ACTIVETRAVEL ASIA would like to recommend Family Adventures in Vietnam tour.With its stunning natural landscapes, millennia-old history, exciting cosmopolitan cities, friendly hamlets and mélange of cultural influences, Vietnam has it all. And there’s no better way to become acquainted with this vibrant country than by exploring it under your own locomotion and at your own pace. Walk past pagodas and temples in old Hanoi, kayak amid labyrinthine limestone outcrops in Halong Bay, bike past vibrant green rice paddies, investigate magnificent historic sites in Hue and stroll through the enchanting city of Hoi An, one of Vietnam’s architectural gems. Round out your days of discovery with meals of delicious local cuisine and stays at warm welcoming hotels.


  • Kayaking in the amazing Halong Bay
  • Biking in the majestic former capital of Hue
  • Charming ancient town of Hoian
  • Floating market of Cai Rang

Wednesday, October 9, 2013

Trip Through Vietnam


Michael recently returned from his trip with Vietnam Travel Plan, where he visited the atmospheric cities of Hanoi and Ho Chi Minh City, lounged on the untouched island of Phu Quoc and marvelled at Cai Rang’s floating market on the Mekong river. He kept a travel diary on his trip and has allowed us to share a few snippets of his adventure..

‘My interest in Vietnamese history has grown and with that interest a desire to see Vietnam has grown that should have been sated long before now. Now on my return to the UK from Indonesia via Singapore it seemed a very good time to make amends that miss.’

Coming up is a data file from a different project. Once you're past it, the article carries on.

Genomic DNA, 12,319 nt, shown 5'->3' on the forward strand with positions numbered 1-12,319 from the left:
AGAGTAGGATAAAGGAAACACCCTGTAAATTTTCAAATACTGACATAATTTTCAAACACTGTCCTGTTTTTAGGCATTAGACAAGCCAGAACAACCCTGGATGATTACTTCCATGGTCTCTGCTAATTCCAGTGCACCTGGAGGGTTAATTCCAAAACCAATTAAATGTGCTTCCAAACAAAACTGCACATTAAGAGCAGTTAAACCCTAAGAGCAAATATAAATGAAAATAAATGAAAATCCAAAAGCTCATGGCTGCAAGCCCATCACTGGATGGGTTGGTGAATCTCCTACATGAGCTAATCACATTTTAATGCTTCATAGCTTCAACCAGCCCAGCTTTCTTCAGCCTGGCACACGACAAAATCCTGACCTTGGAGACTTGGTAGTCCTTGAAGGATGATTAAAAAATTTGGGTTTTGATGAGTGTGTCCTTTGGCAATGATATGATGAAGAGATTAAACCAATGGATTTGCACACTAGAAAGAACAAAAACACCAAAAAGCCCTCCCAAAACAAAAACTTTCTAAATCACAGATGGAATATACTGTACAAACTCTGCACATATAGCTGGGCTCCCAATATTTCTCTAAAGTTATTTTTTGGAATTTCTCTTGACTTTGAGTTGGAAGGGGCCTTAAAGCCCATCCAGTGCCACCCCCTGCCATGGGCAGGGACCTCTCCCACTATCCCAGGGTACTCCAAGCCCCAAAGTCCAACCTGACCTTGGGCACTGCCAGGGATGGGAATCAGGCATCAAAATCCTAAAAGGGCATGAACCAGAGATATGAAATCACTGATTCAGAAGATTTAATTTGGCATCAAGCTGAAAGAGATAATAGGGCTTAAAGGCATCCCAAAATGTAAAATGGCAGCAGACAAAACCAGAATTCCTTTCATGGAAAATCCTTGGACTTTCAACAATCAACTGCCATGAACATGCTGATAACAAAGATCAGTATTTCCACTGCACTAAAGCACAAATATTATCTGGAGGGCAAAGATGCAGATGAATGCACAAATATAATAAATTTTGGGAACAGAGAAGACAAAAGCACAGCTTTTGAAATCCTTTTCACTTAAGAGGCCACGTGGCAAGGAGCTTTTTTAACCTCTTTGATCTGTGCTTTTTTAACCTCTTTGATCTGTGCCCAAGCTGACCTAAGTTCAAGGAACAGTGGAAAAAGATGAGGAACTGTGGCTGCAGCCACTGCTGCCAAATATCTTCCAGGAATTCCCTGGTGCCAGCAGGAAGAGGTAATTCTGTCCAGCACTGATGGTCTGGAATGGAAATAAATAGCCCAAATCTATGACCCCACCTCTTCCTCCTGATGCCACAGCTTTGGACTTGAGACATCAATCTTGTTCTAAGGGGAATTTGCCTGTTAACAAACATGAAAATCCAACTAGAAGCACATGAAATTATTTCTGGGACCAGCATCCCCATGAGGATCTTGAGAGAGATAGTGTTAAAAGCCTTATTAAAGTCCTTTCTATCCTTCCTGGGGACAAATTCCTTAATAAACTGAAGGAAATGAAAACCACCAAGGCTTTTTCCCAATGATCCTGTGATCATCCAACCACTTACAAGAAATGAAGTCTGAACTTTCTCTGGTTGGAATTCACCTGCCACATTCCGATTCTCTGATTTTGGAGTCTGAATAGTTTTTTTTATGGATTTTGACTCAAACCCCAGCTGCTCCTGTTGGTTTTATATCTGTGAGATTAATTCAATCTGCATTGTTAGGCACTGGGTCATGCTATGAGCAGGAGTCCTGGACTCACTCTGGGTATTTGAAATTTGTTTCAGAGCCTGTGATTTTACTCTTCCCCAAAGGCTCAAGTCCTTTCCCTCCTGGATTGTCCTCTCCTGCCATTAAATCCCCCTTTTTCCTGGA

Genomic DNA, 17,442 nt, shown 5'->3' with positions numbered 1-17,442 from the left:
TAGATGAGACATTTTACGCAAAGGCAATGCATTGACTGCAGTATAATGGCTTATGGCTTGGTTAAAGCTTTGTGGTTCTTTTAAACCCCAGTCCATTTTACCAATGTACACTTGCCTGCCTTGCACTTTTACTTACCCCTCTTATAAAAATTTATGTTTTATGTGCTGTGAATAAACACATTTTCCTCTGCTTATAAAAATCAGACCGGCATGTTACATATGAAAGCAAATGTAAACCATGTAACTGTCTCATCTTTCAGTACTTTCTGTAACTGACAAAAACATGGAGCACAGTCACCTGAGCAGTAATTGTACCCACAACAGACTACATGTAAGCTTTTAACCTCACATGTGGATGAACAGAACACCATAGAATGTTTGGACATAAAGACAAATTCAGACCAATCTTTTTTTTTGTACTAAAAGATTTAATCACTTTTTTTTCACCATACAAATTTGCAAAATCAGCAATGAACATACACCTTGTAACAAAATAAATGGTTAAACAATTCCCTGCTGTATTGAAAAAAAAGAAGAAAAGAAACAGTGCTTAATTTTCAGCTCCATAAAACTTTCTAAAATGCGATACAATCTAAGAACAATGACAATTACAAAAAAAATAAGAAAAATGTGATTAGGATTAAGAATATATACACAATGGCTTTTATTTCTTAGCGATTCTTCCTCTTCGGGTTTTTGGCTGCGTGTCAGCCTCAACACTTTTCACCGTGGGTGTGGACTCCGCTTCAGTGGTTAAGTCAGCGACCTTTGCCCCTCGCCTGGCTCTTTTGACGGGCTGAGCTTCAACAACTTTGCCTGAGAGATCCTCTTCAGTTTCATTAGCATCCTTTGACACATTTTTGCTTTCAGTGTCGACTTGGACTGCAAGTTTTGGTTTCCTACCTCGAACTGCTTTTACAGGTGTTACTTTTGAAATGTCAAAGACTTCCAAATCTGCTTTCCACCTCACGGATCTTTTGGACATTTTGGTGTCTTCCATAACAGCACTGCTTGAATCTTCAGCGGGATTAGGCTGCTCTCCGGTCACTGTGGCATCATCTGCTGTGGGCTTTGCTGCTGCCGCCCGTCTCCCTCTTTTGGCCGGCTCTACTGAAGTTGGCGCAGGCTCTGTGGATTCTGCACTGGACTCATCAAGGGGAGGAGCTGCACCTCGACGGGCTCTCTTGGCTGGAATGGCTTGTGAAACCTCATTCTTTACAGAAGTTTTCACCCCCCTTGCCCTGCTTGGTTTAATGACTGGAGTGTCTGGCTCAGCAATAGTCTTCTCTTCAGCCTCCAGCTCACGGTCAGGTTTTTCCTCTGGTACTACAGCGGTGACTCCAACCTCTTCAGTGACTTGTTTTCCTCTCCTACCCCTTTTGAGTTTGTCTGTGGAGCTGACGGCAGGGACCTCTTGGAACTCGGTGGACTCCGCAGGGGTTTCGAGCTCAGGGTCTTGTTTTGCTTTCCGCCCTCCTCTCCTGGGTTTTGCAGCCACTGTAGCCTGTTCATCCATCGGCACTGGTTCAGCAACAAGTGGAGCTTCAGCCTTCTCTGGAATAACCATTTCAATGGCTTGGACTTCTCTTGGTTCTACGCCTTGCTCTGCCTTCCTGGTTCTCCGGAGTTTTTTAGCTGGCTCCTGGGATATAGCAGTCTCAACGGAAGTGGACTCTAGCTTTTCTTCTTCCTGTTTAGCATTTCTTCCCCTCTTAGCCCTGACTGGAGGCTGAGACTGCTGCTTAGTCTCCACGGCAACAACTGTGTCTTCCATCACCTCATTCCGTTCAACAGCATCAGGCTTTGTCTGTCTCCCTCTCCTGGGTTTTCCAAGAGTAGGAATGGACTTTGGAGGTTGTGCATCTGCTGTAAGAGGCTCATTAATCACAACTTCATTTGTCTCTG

Hanoi: ‘To see throngs of people at exercise in the square lightened my day at 6am.’

Vietnam Trip- Hanoi 
Halong bay: ‘The pleasure of almost touching heaven came as I wined and dined on glorious seafood aboard a Vietnam junk at Halong Bay. And what a sunset that day gave me to complete the unbelievable serenity.’

Vietnam Trip- Halong Bay
Ho Chi Minh City: ‘Ho Chi Minh City came next. Perhaps more organised and western than Hanoi, it had its moments. I crawled inside the VC tunnels at Cu Chi, looked at all their bamboo traps for searching soldiers and was mighty glad I had not been a GI caught in one of those.’

Mekong Delta: ‘I was treated to the strange and unexpected pleasure of the Mekong Delta and the wealth of waterways and rice fields that make up this unforgettable place. The floating market at Cai Rang was amongst the liveliest of memories. I actually think that this taste of river life was something I had never seen before.’

Phu Quoc: ‘My final days of rest were at the totally unspoiled island of Phu Quoc near the border with Cambodia’

‘Vietnam have just recently designated the Lotus as the national flower. They say it represents the open generous spirit and the beauty of the Vietnamese people. In my experience one can’t argue that. What a delightful way to end ones latest travels, to end in a place that seems happy and so much at peace with itself and wants the visiting world to see and share. Thank you Vietnam for making me see truism once again, even though I never need reminding about my good fortune.’